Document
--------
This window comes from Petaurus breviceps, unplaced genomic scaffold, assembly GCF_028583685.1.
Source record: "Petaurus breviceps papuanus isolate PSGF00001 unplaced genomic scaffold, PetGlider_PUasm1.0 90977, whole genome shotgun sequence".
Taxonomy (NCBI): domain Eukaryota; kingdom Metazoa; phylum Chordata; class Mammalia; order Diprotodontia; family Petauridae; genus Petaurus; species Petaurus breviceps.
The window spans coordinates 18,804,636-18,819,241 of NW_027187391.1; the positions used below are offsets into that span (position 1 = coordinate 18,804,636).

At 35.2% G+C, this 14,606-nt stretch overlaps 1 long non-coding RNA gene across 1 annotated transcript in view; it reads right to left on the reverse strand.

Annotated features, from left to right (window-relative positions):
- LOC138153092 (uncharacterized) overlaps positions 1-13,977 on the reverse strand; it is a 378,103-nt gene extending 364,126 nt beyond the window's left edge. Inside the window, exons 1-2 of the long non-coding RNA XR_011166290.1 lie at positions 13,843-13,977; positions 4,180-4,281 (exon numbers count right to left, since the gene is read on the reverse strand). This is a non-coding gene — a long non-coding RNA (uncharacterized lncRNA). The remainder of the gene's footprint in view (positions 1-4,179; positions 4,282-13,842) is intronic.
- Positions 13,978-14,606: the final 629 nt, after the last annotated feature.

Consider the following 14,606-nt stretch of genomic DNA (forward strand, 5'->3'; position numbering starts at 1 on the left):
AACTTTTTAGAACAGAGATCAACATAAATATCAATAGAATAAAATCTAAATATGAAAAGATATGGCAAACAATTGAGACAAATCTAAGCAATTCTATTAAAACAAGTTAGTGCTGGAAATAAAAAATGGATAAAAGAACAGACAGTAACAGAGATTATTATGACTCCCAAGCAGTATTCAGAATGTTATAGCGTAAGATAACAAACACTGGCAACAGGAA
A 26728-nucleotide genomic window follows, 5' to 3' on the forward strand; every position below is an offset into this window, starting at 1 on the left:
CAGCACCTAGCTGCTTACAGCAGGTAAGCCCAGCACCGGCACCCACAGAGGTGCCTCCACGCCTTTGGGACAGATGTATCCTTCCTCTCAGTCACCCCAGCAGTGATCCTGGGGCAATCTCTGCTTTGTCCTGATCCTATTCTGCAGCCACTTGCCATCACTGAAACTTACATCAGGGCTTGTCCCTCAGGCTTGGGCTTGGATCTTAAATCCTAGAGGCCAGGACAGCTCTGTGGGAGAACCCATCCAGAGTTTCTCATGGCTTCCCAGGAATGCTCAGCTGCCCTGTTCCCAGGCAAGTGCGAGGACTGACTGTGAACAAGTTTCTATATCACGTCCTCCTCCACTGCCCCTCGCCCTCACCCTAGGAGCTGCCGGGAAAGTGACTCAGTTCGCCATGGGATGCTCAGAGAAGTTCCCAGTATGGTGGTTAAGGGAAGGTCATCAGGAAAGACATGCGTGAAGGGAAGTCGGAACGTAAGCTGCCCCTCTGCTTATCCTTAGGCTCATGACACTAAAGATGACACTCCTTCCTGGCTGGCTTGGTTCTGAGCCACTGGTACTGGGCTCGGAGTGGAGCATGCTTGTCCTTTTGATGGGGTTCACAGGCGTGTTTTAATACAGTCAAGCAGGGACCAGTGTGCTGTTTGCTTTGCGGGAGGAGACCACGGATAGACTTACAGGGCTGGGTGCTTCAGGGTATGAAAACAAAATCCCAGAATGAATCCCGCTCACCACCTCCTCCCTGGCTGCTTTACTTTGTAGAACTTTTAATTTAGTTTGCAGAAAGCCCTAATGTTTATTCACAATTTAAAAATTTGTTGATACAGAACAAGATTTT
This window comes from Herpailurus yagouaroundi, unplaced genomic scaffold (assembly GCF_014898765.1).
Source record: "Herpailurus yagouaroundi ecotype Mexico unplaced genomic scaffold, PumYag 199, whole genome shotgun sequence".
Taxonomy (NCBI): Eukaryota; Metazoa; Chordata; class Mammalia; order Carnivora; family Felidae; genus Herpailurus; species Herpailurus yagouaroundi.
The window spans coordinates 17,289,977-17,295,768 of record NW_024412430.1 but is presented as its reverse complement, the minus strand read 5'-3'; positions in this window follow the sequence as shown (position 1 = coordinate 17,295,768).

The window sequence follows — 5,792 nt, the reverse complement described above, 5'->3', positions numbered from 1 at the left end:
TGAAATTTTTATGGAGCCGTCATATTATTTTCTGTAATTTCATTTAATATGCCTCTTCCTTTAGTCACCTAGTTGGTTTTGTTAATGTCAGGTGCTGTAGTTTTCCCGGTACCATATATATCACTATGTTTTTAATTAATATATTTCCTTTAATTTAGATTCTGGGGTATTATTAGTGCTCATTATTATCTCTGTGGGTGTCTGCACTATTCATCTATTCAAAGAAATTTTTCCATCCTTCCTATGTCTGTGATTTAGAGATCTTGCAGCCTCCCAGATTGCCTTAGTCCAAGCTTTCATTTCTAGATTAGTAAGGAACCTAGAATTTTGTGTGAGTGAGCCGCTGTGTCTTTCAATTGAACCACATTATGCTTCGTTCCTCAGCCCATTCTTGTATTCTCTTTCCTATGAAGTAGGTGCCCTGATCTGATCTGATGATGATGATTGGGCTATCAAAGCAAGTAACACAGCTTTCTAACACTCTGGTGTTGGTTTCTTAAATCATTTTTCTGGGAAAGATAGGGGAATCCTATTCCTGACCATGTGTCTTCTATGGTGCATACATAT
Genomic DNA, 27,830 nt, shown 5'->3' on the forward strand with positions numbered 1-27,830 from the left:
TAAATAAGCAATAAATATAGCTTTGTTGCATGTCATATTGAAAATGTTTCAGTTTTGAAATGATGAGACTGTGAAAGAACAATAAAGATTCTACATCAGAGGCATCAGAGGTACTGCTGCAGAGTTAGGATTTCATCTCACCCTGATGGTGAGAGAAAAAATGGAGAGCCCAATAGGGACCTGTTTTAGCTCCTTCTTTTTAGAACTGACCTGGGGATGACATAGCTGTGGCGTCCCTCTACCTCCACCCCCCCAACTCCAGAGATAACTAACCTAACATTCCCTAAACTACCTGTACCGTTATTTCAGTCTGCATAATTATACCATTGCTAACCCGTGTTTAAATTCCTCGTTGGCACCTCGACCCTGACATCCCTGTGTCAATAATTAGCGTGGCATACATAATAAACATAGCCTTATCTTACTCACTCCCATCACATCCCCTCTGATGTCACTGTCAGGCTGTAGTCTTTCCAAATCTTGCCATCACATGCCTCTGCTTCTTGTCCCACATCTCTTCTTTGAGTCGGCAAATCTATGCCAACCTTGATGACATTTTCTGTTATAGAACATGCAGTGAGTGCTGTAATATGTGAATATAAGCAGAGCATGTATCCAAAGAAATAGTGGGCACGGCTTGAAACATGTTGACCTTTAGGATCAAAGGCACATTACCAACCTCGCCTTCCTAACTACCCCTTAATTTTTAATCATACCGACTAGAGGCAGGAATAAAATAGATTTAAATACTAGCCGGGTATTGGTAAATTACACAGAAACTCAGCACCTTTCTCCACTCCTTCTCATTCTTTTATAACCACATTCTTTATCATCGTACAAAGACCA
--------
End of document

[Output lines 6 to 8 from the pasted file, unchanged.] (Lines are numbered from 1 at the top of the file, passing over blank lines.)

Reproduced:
Annotated features, from left to right (window-relative positions):
- LOC138153092 (uncharacterized) overlaps positions 1-13,977 on the reverse strand; it is a 378,103-nt gene extending 364,126 nt beyond the window's left edge. Inside the window, exons 1-2 of the long non-coding RNA XR_011166290.1 lie at positions 13,843-13,977; positions 4,180-4,281 (exon numbers count right to left, since the gene is read on the reverse strand). This is a non-coding gene — a long non-coding RNA (uncharacterized lncRNA). The remainder of the gene's footprint in view (positions 1-4,179; positions 4,282-13,842) is intronic.
- Positions 13,978-14,606: the final 629 nt, after the last annotated feature.